Sep 4, 2018

Start that FMLA Clock Running: How to Run FMLA Leave Concurrently with Time Off due to a Work-Related Injury

Alert | Employment Services Alert

All of us have a tendency to compartmentalize issues that occur in the workplace. When it comes to a work-related injury, employers in Ohio often compartmentalize the issue by placing it in the “workers’ compensation” box without realizing that the injury, and any resulting time off from work, may also trigger the FMLA’s leave requirements. In fact, a work-related injury that results in three consecutive days off work will most likely also constitute a “serious health condition” under the FMLA.

Why does that matter?  Well, any time that an employee takes off for a work-related injury (that also constitutes a serious health condition) can, and should, be counted against the 12 weeks of unpaid FMLA leave to which the employee is entitled under federal law. If you fail to designate the time off work as FMLA leave, then the employee may be able to take his full allotment of FMLA leave even after an extended period of temporary total disability.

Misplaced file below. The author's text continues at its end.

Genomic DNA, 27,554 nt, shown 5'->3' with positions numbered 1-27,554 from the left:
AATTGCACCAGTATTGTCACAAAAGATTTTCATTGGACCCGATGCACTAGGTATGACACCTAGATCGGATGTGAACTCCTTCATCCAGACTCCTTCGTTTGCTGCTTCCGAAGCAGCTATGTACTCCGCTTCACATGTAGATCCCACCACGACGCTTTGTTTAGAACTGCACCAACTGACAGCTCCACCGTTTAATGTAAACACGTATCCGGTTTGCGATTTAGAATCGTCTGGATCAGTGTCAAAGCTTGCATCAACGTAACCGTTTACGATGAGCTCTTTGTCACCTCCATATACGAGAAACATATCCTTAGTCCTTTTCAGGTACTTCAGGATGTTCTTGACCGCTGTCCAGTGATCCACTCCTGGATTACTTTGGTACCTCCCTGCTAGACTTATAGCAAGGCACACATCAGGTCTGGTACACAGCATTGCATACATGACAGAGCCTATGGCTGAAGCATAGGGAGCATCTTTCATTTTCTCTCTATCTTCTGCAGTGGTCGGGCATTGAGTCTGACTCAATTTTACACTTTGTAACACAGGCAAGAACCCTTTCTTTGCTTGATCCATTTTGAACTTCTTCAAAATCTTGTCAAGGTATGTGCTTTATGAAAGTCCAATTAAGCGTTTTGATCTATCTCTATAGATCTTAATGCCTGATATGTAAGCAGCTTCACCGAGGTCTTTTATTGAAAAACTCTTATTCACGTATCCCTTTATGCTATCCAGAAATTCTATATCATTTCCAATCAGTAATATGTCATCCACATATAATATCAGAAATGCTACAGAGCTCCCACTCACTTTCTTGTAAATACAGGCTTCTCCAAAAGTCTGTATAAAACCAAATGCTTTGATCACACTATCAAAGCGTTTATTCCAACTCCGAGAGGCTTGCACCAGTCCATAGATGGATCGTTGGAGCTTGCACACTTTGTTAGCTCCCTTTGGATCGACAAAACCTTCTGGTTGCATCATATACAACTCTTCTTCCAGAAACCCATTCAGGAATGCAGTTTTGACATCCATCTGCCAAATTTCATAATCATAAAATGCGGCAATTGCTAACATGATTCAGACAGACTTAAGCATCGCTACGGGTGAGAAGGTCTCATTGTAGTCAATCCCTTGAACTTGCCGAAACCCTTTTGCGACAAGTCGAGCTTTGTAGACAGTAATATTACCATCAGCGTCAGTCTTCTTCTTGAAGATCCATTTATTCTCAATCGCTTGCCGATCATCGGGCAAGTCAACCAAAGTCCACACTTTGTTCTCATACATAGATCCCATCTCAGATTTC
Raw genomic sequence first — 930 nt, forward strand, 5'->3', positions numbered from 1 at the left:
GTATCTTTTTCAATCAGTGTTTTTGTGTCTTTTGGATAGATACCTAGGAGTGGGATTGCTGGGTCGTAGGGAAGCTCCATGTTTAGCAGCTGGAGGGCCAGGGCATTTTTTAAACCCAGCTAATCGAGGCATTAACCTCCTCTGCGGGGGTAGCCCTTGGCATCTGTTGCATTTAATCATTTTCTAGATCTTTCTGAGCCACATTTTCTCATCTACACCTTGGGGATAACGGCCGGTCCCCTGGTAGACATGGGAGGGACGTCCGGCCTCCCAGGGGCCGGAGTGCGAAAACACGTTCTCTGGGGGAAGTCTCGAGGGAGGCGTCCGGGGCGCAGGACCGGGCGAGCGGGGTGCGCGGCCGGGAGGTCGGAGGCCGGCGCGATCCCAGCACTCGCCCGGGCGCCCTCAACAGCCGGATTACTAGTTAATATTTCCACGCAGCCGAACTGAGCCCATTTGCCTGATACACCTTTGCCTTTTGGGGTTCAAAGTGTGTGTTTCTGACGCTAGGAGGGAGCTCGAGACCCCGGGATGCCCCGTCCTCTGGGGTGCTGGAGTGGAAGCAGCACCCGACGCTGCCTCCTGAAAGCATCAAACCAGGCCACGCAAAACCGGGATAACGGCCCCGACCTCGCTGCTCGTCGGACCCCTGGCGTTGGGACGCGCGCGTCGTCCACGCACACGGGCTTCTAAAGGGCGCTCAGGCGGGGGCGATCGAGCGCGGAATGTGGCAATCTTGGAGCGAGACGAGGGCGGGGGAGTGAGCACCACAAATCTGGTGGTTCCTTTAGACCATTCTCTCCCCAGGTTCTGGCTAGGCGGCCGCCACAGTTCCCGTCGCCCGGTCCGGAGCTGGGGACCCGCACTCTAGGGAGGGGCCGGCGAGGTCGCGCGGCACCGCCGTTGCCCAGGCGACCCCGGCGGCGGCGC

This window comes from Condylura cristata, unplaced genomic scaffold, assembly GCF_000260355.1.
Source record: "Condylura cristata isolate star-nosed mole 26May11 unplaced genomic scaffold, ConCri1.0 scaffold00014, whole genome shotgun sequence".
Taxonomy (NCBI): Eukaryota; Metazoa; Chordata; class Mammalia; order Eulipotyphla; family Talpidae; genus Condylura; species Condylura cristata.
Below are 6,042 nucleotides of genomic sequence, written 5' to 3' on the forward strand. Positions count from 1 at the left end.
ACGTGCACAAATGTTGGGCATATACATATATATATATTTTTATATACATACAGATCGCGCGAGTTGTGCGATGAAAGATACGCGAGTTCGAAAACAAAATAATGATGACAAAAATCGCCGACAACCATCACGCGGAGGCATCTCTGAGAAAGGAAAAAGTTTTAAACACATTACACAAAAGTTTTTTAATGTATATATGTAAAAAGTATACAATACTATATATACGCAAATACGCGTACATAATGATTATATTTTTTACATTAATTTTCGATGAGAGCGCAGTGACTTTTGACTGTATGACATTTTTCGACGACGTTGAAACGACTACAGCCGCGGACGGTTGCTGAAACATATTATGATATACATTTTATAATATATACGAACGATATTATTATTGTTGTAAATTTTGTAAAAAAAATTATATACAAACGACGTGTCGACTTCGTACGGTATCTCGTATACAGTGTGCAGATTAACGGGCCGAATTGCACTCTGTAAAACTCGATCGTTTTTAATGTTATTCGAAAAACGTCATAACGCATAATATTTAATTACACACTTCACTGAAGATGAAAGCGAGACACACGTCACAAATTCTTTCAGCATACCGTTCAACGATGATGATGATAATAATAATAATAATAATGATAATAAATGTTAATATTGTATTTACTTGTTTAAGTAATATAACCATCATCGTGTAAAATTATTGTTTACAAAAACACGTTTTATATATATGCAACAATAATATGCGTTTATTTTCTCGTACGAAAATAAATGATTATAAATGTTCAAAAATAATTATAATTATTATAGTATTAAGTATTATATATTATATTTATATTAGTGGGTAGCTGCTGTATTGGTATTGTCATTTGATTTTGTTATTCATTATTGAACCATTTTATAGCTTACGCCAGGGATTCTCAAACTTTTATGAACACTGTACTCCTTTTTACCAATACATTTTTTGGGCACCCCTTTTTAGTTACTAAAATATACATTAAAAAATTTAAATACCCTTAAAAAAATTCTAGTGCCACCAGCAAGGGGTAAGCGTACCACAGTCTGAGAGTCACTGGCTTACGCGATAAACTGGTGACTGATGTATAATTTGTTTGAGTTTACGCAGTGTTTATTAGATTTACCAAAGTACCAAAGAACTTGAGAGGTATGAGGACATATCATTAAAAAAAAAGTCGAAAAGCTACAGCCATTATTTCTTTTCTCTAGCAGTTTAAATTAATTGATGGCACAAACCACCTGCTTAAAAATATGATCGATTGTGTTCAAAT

For example:  Let’s say that one of your employees suffers a serious workplace injury and is off work on temporary total disability for 18 weeks. His doctor then releases him to return to work light duty (consistent with your light duty job offer). If you have not properly designated that employee’s time off as FMLA leave, the employee can reject your offer of light duty work and may be entitled to up to 12 additional weeks of unpaid FMLA leave.[1]  And you would also be required to keep the employee on your health insurance through those 12 additional weeks of unpaid leave and return him to his former job when he finally returns to full-duty work.